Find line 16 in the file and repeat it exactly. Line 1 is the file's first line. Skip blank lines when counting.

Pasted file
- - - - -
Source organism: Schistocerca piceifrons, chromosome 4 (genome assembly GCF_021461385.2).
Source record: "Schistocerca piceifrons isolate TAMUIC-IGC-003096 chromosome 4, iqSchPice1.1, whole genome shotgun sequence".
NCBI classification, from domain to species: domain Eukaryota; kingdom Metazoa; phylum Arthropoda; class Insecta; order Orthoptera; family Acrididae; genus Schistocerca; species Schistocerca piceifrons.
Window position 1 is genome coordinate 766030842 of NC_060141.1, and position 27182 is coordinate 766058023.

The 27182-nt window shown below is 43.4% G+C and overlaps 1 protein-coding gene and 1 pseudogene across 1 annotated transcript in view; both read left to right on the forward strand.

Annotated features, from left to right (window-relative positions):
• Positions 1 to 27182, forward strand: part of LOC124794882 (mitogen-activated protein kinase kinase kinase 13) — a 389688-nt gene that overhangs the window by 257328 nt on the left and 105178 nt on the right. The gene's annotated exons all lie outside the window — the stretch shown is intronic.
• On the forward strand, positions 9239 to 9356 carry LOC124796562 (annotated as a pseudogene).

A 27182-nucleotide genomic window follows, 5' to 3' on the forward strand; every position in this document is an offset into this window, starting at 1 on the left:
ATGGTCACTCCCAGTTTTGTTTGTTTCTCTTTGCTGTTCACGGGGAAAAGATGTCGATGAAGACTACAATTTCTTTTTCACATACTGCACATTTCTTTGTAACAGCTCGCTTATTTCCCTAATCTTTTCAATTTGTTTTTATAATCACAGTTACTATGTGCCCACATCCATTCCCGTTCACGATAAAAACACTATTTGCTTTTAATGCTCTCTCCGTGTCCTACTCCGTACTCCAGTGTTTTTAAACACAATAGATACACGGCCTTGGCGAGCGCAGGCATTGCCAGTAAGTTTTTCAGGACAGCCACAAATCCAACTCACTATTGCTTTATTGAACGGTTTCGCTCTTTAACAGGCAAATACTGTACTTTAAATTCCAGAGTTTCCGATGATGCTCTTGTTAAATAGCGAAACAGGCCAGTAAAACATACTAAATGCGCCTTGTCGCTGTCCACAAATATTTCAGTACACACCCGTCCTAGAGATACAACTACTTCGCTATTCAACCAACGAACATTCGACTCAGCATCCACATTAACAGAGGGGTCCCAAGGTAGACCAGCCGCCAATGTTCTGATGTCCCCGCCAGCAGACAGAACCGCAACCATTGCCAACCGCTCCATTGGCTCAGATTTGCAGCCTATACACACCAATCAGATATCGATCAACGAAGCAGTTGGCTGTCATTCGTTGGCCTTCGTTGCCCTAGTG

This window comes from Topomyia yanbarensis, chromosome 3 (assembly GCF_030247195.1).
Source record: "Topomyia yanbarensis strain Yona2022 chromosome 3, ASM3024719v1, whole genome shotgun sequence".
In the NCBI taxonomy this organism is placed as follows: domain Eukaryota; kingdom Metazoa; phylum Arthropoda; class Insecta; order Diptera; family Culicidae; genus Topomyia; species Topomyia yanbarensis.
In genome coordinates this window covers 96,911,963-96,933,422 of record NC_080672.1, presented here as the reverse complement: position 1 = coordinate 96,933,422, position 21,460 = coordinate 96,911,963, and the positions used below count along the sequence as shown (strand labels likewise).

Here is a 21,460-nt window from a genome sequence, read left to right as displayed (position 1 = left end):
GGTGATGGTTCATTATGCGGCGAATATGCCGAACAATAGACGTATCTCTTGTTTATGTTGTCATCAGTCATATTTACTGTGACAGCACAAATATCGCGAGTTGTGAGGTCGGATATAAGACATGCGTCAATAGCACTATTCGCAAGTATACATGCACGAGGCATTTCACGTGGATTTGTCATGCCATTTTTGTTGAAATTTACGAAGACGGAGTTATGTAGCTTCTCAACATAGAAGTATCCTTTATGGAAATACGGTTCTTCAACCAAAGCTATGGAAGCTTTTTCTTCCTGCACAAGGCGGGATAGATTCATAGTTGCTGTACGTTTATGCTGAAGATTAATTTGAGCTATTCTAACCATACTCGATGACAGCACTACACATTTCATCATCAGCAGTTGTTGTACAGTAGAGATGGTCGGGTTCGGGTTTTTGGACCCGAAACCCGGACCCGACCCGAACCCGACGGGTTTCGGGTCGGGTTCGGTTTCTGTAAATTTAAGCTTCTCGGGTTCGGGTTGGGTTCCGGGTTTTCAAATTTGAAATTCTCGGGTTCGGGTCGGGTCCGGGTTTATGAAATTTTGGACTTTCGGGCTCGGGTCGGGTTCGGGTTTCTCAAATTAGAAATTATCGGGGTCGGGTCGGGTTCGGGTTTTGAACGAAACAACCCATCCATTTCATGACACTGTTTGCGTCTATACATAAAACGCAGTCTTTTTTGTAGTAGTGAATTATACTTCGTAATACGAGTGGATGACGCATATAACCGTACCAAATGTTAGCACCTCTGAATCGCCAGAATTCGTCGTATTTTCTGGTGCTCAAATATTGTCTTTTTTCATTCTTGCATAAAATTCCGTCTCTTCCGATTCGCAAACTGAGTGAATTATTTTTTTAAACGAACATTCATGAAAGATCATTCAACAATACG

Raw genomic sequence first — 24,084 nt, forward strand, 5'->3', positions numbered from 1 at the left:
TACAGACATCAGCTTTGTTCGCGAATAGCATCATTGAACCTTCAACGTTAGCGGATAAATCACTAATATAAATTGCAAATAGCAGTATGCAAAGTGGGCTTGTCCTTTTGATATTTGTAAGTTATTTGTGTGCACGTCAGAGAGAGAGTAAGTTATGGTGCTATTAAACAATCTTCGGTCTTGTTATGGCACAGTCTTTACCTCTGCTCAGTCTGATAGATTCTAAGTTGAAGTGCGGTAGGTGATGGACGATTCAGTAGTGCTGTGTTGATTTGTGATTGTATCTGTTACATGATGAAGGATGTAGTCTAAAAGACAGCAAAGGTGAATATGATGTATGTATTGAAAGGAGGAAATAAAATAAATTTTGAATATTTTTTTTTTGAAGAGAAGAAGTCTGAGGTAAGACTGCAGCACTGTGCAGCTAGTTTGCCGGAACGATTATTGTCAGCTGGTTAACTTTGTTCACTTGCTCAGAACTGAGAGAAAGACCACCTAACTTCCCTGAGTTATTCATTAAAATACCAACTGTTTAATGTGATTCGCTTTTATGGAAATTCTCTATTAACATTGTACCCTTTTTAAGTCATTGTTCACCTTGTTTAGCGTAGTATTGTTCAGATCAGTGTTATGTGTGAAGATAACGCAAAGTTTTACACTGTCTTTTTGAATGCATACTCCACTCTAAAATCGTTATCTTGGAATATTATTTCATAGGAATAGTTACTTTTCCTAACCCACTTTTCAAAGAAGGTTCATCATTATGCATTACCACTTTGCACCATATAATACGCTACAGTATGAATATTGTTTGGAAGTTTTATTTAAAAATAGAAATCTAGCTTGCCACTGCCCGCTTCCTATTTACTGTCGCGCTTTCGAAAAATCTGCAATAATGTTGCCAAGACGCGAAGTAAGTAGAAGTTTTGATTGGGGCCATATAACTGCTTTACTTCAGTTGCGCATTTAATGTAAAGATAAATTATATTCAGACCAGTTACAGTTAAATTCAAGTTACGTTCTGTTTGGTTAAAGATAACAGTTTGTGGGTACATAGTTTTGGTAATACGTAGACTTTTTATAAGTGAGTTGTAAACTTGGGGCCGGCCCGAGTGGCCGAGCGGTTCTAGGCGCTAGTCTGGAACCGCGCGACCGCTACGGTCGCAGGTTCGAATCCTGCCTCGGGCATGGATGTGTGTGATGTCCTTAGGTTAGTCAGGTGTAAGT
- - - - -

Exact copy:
GGTGATGGTTCATTATGCGGCGAATATGCCGAACAATAGACGTATCTCTTGTTTATGTTGTCATCAGTCATATTTACTGTGACAGCACAAATATCGCGAGTTGTGAGGTCGGATATAAGACATGCGTCAATAGCACTATTCGCAAGTATACATGCACGAGGCATTTCACGTGGATTTGTCATGCCATTTTTGTTGAAATTTACGAAGACGGAGTTATGTAGCTTCTCAACATAGAAGTATCCTTTATGGAAATACGGTTCTTCAACCAAAGCTATGGAAGCTTTTTCTTCCTGCACAAGGCGGGATAGATTCATAGTTGCTGTACGTTTATGCTGAAGATTAATTTGAGCTATTCTAACCATACTCGATGACAGCACTACACATTTCATCATCAGCAGTTGTTGTACAGTAGAGATGGTCGGGTTCGGGTTTTTGGACCCGAAACCCGGACCCGACCCGAACCCGACGGGTTTCGGGTCGGGTTCGGTTTCTGTAAATTTAAGCTTCTCGGGTTCGGGTTGGGTTCCGGGTTTTCAAATTTGAAATTCTCGGGTTCGGGTCGGGTCCGGGTTTATGAAATTTTGGACTTTCGGGCTCGGGTCGGGTTCGGGTTTCTCAAATTAGAAATTATCGGGGTCGGGTCGGGTTCGGGTTTTGAACGAAACAACCCATCCATTTCATGACACTGTTTGCGTCTATACATAAAACGCAGTCTTTTTTGTAGTAGTGAATTATACTTCGTAATACGAGTGGATGACGCATATAACCGTACCAAATGTTAGCACCTCTGAATCGCCAGAATTCGTCGTATTTTCTGGTGCTCAAATATTGTCTTTTTTCATTCTTGCATAAAATTCCGTCTCTTCCGATTCGCAAACTGAGTGAATTATTTTTTTAAACGAACATTCATGAAAGATCATTCAACAATACG